August 23, 2023 

By Tom Graser

CANTON — Rep. Elise M. Stefanik, R-Willsboro, was in Canton Wednesday as part of her Farm Bill listening tour.

About 25 people gathered at Greenwood Farm to share their thoughts with the congresswoman.

John Greenwood, Stefanik’s host and owner of the 1,550-cow farm just north of the village of Canton, said he appreciated Stefanik’s willingness to listen to farmers.

With the sun streaming through the open door, Greenwood got a laugh from the mostly agricultural crowd when he mentioned that he wished Stefanik had been able to come on a rainy day.

With Stefanik were Assemblyman Kenneth D. Blankenbush, R-Black River, and Assemblyman Scott A. Gray, R-Watertown.

“This is not my district,” Blankenbush said.”However, I am on the Ag Committee in Albany and my whole district … is farmland. Agriculture is a big part of my district.”

Agriculture is vital to the entire north country, Blankenbush said. When he heard Stefanik would be in St. Lawrence County, he said he had to be here.

“We’ve got to see what she has to say,” he said. “I have been on many farms with the congresswoman and she certainly knows farm issues.”

Gray said he appreciated the opportunity to join Stefanik in listening to constituents.

“We have a hard time in Albany convincing downstate legislators, the urban legislators, how important agriculture is to our communities,” Gray said.

Stefanik said she was working on the Farm Bill, the second Farm Bill she has been a part of.

“It is my top priority to make sure that New York Farmers have a seat at the highest level,” she said. “New York is an agricultural powerhouse. We all know it, but I think a lot of the time, people across the country don’t know that.”

In the last Farm Bill, the Margin Protection Program, which Stefanik described as a total disaster, was replaced with the Dairy Margin Coverage Program.

“We still need to make some updates to the Dairy Margin Coverage Program to account for feed costs and input costs,” she said.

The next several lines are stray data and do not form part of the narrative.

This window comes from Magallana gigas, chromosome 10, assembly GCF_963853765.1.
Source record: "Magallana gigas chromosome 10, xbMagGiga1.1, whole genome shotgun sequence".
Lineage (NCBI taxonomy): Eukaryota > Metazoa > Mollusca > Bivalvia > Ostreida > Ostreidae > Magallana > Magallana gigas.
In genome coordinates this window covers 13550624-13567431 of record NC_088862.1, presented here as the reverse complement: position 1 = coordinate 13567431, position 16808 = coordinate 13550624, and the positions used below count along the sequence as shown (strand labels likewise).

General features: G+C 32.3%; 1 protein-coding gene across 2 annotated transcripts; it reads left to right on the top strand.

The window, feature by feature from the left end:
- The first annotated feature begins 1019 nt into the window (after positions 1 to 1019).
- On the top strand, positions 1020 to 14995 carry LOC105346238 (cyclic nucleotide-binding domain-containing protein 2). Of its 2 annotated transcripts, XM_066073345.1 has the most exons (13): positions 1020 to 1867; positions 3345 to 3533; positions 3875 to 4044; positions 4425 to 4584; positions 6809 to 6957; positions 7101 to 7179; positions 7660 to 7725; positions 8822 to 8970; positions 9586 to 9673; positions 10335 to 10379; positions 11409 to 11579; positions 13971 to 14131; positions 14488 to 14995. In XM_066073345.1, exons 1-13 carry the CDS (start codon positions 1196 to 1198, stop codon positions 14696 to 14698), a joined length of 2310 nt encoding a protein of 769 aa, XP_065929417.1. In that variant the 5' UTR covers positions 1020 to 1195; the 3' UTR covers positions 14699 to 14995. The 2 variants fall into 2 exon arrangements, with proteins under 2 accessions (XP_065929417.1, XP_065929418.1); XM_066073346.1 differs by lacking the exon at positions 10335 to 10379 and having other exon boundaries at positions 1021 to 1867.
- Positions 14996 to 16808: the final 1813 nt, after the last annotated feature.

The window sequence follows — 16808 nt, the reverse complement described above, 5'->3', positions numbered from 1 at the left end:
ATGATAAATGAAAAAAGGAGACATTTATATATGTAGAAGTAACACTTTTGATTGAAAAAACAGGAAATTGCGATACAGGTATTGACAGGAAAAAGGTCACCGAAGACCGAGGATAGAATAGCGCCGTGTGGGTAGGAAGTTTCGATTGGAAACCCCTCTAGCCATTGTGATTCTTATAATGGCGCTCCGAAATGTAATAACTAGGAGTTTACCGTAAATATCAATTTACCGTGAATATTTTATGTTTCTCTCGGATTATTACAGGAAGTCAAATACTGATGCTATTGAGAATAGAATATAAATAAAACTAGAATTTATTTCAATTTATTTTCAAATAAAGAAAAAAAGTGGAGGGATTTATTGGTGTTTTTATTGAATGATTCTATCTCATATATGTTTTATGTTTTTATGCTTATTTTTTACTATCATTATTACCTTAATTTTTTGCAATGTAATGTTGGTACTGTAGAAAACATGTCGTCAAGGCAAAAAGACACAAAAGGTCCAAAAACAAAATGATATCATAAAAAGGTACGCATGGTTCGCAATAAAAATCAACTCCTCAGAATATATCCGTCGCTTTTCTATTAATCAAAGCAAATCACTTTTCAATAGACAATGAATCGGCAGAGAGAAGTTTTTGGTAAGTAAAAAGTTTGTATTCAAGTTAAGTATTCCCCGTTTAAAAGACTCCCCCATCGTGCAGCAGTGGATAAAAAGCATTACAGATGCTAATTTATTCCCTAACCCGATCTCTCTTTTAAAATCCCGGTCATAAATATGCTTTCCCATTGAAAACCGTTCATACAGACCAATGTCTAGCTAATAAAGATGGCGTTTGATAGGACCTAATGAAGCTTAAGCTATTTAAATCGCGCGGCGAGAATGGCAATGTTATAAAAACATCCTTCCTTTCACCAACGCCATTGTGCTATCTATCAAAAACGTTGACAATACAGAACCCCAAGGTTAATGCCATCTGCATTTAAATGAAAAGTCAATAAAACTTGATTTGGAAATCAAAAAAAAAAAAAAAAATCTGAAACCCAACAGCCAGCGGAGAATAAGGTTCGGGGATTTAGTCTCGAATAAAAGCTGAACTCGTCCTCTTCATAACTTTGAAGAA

Stefanik said that the Farm Bill needs to provide better programs for specialty crops in this area.

“Making sure that we are investing in those specialty crop programs is something we need to continue to do for this district and there is a maple program, the Acer Access and Development Program that we want to make sure is fully funded.”

Feedback she has received this year is that most of the issues farmers are having are coming from New York State.

“Whether it is the overtime rule that was jammed through in Albany, Whether it is just the labor challenge, that’s a Federal piece and we have been very active on making sure we have a workable ag visa program year round that works for dairy but also apples.”

Greenwood said one of his issues was the push to electrify New York State.

“It’s unrealistic, undoable,” he said. “My real concern is the solar projects that are going in, especially up here in the north country. It is taking land out of production that will probably never be put back.”

Greenwood said that new transmission lines built to get the energy out of the region will take more farmland out of production because they are never built through the woods and the wetlands.

“I don’t know if there is a way to disincentivise putting these projects on farmland,” he said.

Stefanik said that was mainly a local issue and she has focused on other threats to the loss of farmland, such as land purchases by the Chinese.

“It is a stunning, stunning trend that is happening,” Stefanik said. “It puts our food security at risk, our national security at risk. I introduced a bill called the PASS Act (Agriculture Safeguards and Security) that would not allow China to purchase agricultural land.”

She said the bill has passed out of the Senate and will pass out of the House.

“If we don’t have food security, we do not have economic security, and we do not have national security,” she said.

Ray Dykeman, a dairy farmer from Montgomery County, brought up a topic that Stefanik has championed: allowing more milk products in schools.

“We need to get the whole milk and the 2% milk back in schools,” Dykeman said.

Stefanik said she passed legislation out of the House to address the issue.

“The other piece of that is going after some of these regulations that Biden administration is putting into place that would limit flavored milk choices as well.”

Stefanik said that flavored milk is sometimes the only way a young child will get milk nutrition.

Stefanik spoke with the crowd for about an hour before telling them she had taken up too much of the rare sunny day.


Read the article in NNY360 here.